NSF winners (left to right): Donggyu Benjamin Sohn, Herschel C. Pangborn, Joshua A. Schiller, Anthony Fan, Keegan Moore. Inset: Ashley Armstrong (top), Svjetlana Stekovic. Each year, the National Science Foundation awards a distinct number of individuals with graduate research fellowships.
Armstrong is working with Professor Andrew Alleyne and Associate Professor Amy Wagoner Johnson, and is focusing on controls and biomechanics. Her primary work is designing and assembling an additive manufacturing machine that will print bone scaffolds.
With Alleyne, Armstrong is working on the controls and machine side of the project, while Wagoner Johnson is assisting her with the application of the machine through her research on bone substitute materials. Armstrong said she hopes to have the machine running so she can start printing scaffolds and work to improve its design and efficiency.
Currently a first-year master’s student, Armstrong graduated from Notre Dame in May. Alleyne reached out to her because of her interest in controls as well as the biological aspect of engineering.
Even though Armstrong does not have as much as experience as the other NSF fellows, she still feels very fortunate to have been given the opportunity to further her research without having to worry about the costs associated with it.
“The university has an incredible amount of resources and I know now more than ever that I made the right choice to attend Illinois,” Armstrong said. “I am confident the resources and help here, along with some hard work, will allow me to successfully complete my studies and research project.”
Fan is a third-year graduate student working with Professor Taher Saif on the effects of tension on the nervous system and the subsequent effects on cognitive functions, such as learning and memory. Fan said the research combines several mechanics and techniques, such as micro-device fabrication, electrophysiology, fluorescence microscopy, and digital signal processing to design experiments.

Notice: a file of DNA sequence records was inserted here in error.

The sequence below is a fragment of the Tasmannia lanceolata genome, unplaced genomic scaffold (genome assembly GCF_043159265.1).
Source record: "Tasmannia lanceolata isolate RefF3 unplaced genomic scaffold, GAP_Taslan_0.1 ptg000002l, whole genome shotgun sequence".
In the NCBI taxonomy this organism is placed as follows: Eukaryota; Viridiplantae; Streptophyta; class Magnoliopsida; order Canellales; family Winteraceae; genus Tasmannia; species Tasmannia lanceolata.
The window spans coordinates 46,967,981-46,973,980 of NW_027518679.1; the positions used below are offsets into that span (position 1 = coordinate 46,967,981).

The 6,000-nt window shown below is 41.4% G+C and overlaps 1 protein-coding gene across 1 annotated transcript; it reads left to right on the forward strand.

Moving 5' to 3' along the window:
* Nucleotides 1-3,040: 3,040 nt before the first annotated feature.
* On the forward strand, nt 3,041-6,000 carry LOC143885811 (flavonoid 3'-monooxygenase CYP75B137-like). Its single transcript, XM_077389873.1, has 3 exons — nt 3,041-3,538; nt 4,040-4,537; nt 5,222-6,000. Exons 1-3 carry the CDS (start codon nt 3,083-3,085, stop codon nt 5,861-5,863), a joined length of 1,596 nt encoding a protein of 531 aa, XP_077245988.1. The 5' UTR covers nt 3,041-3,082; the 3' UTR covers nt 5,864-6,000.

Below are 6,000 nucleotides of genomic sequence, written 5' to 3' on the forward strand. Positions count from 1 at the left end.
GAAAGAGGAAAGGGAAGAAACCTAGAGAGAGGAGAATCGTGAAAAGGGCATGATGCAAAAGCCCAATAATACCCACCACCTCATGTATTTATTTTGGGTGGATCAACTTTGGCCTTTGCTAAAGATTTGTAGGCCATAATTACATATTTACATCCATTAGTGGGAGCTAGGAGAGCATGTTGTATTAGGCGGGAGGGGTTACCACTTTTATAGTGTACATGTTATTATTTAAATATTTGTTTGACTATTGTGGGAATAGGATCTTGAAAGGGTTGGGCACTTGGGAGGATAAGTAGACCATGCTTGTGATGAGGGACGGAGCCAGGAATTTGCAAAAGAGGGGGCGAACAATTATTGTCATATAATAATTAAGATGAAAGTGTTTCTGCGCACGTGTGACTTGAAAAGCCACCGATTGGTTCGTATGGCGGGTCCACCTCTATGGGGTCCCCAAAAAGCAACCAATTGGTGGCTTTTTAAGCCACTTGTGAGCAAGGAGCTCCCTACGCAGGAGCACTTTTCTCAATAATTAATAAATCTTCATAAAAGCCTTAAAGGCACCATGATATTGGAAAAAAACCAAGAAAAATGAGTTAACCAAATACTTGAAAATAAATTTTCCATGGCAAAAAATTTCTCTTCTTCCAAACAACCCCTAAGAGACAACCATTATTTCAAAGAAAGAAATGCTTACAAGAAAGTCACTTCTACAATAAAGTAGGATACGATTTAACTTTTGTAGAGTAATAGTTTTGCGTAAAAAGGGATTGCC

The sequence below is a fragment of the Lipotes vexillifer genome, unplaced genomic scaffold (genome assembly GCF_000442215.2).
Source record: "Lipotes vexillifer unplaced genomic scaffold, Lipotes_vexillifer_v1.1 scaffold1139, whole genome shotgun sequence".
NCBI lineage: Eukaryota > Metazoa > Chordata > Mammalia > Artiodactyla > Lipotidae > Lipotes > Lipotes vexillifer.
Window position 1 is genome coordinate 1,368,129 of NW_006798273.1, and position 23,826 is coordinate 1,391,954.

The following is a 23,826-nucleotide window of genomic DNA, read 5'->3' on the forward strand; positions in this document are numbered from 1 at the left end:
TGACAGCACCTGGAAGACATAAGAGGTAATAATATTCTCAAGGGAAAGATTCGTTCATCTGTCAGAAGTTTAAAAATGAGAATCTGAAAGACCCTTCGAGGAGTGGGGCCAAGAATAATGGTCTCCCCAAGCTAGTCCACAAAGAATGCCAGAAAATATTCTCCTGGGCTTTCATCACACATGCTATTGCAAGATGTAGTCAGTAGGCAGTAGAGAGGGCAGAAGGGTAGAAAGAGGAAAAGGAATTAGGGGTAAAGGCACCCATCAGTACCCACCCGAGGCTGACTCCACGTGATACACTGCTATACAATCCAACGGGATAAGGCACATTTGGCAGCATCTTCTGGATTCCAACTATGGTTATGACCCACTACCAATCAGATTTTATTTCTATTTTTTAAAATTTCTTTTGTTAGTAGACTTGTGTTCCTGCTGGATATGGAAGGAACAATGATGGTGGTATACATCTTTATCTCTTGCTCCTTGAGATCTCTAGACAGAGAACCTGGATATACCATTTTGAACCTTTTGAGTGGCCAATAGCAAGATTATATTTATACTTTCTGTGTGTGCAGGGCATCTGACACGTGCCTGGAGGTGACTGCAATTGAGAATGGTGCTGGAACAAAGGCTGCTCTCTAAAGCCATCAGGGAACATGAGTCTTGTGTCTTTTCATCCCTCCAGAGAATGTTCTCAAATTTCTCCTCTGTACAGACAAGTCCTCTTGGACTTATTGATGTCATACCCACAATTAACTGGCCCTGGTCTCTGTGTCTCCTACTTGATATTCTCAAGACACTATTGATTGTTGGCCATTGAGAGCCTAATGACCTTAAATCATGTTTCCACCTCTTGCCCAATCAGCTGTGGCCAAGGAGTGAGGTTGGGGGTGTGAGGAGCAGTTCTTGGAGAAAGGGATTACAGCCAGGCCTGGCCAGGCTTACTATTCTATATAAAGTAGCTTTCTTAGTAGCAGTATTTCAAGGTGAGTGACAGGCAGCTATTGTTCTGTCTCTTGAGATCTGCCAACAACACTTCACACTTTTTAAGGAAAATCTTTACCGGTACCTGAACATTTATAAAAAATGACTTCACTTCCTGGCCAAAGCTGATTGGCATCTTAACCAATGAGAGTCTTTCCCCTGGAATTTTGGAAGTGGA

The animal model currently being used for this research, said Fan, is the embryonic Drosophila, and through other collaborations, the researchers have been able to use mouse and crayfish models to address their research questions. The project Fan is currently working on took nearly two years for him to develop, and it is something he had been wanting to pursue since before graduate school.
“In this relatively new field that I am in, there are so many questions that we can ask. But you can only do so much, so we have to focus on the fundamental ones—those that provide the most insight.”
As for the NSF fellowship, Fan said it was an honor to be a part of the program and that he would like to thank the MechSE department, along with the fellowship office, for helping him with his research.
“The fellowship alleviates us from teaching responsibilities and funding requirements, so we can, to a greater extent, use our time to explore things that aspire us,” he said. “It also opens doors for international research and research internship opportunities.”
Moore is a graduate student working with Professor Alexander Vakakis, along with Professor Lawrence Bergman and Research Professor Michael McFarland, both in Aerospace Engineering. Moore, who has been at the university since fall 2014, studies nonlinear system identification, reduced order modeling, and nonlinear model updating of nonlinear dynamical systems.
His research focuses primarily on bolted joints, a common structural joint that is used today in several high-fidelity computer models. Moore’s NSF proposal was based largely on the idea of a more reduced model, which will be able to reproduce nonlinear dynamics, and cost less than the high-fidelity models.
“As far as how I developed the research, it really came as a natural extension of my group’s past research and it’s something that I felt I could accomplish and that is in great need as well,” Moore said.
Along with his research with bolted joints, Moore is also working on wave propagation across nonlinear interfaces that is based on nonlinear system identification techniques. While his research has focused on nonlinear system identification, he has not been focusing on the same areas within this umbrella topic during his entire research career.
Moore said he has had a positive experience with the NSF fellowship because through writing his personal and professional statements, he was able to reflect on his accomplishments and figure out what he wanted to do with his future. He is also excited to be working with an “elite group of academics” and doing his research without having to worry about funding.